[22 March 2011]
PopMatters Contributing Editor
For a subgenre so stripped down and simple as doom-metal, there’s not much room for innovation. A band can simply embrace the sound for the massive, gut-rumbling, enveloping music that it is and turn it into something extraordinary, like Oregon’s great YOB has done over the past decade. Or as bands like Thou, Salome, and the Body have done to great critical acclaim among the metal-dabbling indie rock press, take a slightly more broadminded approach to doom, adding non-traditional touches to the form, be it by adding choral singing as the Body has done, or in Salome’s case, performing some unspeakably heavy music without a bass player. Such experimentation is all well and good, but with such trendy bands too-often resorting to cathartic yet monotonous growls rather than good old singing, whatever happened to trying new things with doom’s traditional, slightly less cool, more melodic side?
Enter Salt Lake City’s SubRosa, who not only is on to a brilliant idea with its highly unconventional set-up, but sounds so assured on just its second full-length that it can stop you in your tracks. This band’s approach is unusual enough on paper to elicit eye-rolling among jaded doom traditionalists: three women and two men, two of whom play electric violin, just as influenced by PJ Harvey, Swans, and traditional American folk music as Kyuss. Oh great, more indie hipsters dabbling in heavy music. But give No Help For the Mighty Ones a spin and you’ll discover something extraordinary: a band that knows how to write good material, with an uncanny ability to mesh disparate sounds with astonishing grace.
The violin is no stranger to metal music. It plays a central role in the thriving folk/pagan scene (Korpiklaani, Turisas, Eluveitie, and Cruachan among the bands popularizing the approach), while it’s also crept into the melancholic strains of goth-metal and, in as Unexpect has done, been incorporated into some wildly eclectic progressive-metal. What SubRosa does, however, is so much more understated. The band could flaunt the bowing skills of Sarah Pendleton and Kim Pack just as any guitar-slinging duo would, but instead the two take a less-is-more approach. We hear it immediately on the gorgeous album opener, “Borrowed Time, Borrowed Eyes”, as a violin plays a mournful little melody around a simple, repeated doom groove by guitarist Rebecca Vernon, bassist Dave Jones, and drummer Zach Hatsis. It leaves an overwhelming tinge of sadness to a song that would have otherwise had listeners feeling empty, offsetting Vernon’s cleanly-sung lead vocals, the song slowly building to a surprisingly emotional climax.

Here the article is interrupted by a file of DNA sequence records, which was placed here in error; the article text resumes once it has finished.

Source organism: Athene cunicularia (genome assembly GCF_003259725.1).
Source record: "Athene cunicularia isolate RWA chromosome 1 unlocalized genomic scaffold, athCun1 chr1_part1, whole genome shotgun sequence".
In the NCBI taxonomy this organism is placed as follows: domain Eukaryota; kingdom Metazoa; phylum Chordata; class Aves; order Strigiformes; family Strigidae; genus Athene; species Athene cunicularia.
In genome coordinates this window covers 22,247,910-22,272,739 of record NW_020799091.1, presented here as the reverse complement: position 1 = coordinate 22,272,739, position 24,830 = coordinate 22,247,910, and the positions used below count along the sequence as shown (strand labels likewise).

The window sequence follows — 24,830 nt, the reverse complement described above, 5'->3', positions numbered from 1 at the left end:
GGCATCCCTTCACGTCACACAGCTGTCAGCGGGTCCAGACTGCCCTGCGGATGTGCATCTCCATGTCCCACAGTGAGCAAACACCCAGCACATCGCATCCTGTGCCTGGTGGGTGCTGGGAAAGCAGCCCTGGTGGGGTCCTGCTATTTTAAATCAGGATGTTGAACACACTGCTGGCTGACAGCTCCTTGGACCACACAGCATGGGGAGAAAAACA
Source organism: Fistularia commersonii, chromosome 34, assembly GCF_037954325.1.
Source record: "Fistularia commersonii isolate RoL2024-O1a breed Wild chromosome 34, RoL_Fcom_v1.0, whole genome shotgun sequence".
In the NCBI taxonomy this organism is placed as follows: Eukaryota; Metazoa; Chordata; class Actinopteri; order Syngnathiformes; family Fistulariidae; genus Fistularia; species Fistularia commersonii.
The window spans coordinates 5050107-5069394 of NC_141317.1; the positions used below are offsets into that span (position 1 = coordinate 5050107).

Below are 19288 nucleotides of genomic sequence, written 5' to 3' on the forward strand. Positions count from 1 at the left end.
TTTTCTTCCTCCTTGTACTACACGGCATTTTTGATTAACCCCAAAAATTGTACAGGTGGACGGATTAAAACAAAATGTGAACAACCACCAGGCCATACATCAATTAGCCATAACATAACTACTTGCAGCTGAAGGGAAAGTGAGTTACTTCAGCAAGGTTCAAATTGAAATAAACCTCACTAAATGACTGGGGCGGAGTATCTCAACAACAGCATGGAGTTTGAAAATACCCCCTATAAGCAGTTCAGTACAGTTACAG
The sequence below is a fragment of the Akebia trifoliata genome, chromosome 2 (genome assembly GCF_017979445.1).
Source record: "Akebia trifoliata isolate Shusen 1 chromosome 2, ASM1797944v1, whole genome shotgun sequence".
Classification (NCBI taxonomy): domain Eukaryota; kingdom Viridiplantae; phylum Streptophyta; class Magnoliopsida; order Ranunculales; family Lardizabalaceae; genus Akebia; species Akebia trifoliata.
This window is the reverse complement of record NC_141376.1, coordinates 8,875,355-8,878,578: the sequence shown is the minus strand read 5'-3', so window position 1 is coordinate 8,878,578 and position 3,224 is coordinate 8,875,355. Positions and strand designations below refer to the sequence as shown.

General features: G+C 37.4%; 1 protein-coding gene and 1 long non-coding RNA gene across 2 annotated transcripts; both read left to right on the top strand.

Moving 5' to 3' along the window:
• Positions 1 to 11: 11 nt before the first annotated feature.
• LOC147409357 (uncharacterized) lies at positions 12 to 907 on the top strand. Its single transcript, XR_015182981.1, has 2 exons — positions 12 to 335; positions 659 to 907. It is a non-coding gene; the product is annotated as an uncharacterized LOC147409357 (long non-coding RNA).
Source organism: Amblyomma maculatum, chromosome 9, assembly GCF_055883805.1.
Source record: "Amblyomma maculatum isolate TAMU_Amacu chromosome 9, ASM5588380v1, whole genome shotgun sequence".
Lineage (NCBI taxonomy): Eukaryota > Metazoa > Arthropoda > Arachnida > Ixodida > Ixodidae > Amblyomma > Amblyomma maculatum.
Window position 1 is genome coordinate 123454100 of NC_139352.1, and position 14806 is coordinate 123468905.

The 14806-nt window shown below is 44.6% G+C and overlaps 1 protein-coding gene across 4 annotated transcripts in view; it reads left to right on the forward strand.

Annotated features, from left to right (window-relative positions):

Comprised of eight songs clocking in at just under an hour, No Help For the Mighty Ones is a record that requires some patience, but to their credit, the band always manages to keep things interesting. Velvet Underground-esque violin screeches accentuate the murky middle section of “Beneath the Crown”, while “Stonecarver” starts off with a narration in Russian only to be taken over by Vernon’s spitted vocals, resembling a riot grrrl band from Olympia in the early ‘90s than a metal band. A wicked curveball is thrown in the form of a formal, a cappella reading of the traditional tune “House Carpenter”, featuring three-way harmony vocals by the band’s female members.
That said, this album is at its absolute strongest when full-on doom and those pesky violins are weaving in and out. The nine-minute “Attack on Golden Mountain” is enthralling, Pendleton and Pack accentuating the crushing chords and cymbal crashes to great effect before shifting into a haunting middle movement where the violins launch into repeated glissandos so unsettling you can’t help but wince. By the time the haunting groove of “Dark Country” rolls along, it becomes striking just how Old America SubRosa can sound. Like Earth, Agalloch, and Across Tundras, this is music as influenced by the geography of Western America as much as the musical tradition. There’s a comfort to the music, but like the terrain, also a harsh, unforgiving quality as well, thanks largely to that impeccable balance of femininity and melancholy strings with the harsh physicality of doom metal. It’s a combination we don’t see enough of in doom, and a breathtaking one at that.